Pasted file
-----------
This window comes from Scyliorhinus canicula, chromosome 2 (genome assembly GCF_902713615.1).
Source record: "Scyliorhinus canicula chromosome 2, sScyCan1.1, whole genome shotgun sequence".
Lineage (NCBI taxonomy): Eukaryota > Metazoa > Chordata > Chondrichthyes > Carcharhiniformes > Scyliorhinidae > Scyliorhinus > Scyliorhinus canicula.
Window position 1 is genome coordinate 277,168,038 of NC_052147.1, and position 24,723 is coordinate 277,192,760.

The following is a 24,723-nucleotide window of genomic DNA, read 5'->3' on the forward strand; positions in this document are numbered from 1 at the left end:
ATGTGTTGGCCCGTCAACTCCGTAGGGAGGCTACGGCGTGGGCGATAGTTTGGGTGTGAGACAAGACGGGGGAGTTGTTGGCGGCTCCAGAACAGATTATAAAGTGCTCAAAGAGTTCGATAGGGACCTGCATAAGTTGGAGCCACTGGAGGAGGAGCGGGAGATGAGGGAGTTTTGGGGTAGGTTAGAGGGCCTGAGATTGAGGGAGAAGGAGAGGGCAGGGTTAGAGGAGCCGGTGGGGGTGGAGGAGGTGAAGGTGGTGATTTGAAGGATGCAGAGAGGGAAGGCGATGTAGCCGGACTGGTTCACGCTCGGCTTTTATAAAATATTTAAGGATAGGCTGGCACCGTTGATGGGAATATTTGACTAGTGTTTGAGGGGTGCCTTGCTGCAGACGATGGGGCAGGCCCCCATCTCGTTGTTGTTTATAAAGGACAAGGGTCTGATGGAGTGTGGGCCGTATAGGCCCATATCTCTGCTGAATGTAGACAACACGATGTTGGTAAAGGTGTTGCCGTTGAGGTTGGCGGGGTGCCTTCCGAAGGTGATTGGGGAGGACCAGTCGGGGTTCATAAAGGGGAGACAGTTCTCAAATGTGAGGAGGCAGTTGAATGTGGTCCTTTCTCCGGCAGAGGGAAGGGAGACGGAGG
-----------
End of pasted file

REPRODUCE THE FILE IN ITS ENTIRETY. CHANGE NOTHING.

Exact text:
This window comes from Scyliorhinus canicula, chromosome 2 (genome assembly GCF_902713615.1).
Source record: "Scyliorhinus canicula chromosome 2, sScyCan1.1, whole genome shotgun sequence".
Lineage (NCBI taxonomy): Eukaryota > Metazoa > Chordata > Chondrichthyes > Carcharhiniformes > Scyliorhinidae > Scyliorhinus > Scyliorhinus canicula.
Window position 1 is genome coordinate 277,168,038 of NC_052147.1, and position 24,723 is coordinate 277,192,760.

The following is a 24,723-nucleotide window of genomic DNA, read 5'->3' on the forward strand; positions in this document are numbered from 1 at the left end:
ATGTGTTGGCCCGTCAACTCCGTAGGGAGGCTACGGCGTGGGCGATAGTTTGGGTGTGAGACAAGACGGGGGAGTTGTTGGCGGCTCCAGAACAGATTATAAAGTGCTCAAAGAGTTCGATAGGGACCTGCATAAGTTGGAGCCACTGGAGGAGGAGCGGGAGATGAGGGAGTTTTGGGGTAGGTTAGAGGGCCTGAGATTGAGGGAGAAGGAGAGGGCAGGGTTAGAGGAGCCGGTGGGGGTGGAGGAGGTGAAGGTGGTGATTTGAAGGATGCAGAGAGGGAAGGCGATGTAGCCGGACTGGTTCACGCTCGGCTTTTATAAAATATTTAAGGATAGGCTGGCACCGTTGATGGGAATATTTGACTAGTGTTTGAGGGGTGCCTTGCTGCAGACGATGGGGCAGGCCCCCATCTCGTTGTTGTTTATAAAGGACAAGGGTCTGATGGAGTGTGGGCCGTATAGGCCCATATCTCTGCTGAATGTAGACAACACGATGTTGGTAAAGGTGTTGCCGTTGAGGTTGGCGGGGTGCCTTCCGAAGGTGATTGGGGAGGACCAGTCGGGGTTCATAAAGGGGAGACAGTTCTCAAATGTGAGGAGGCAGTTGAATGTGGTCCTTTCTCCGGCAGAGGGAAGGGAGACGGAGG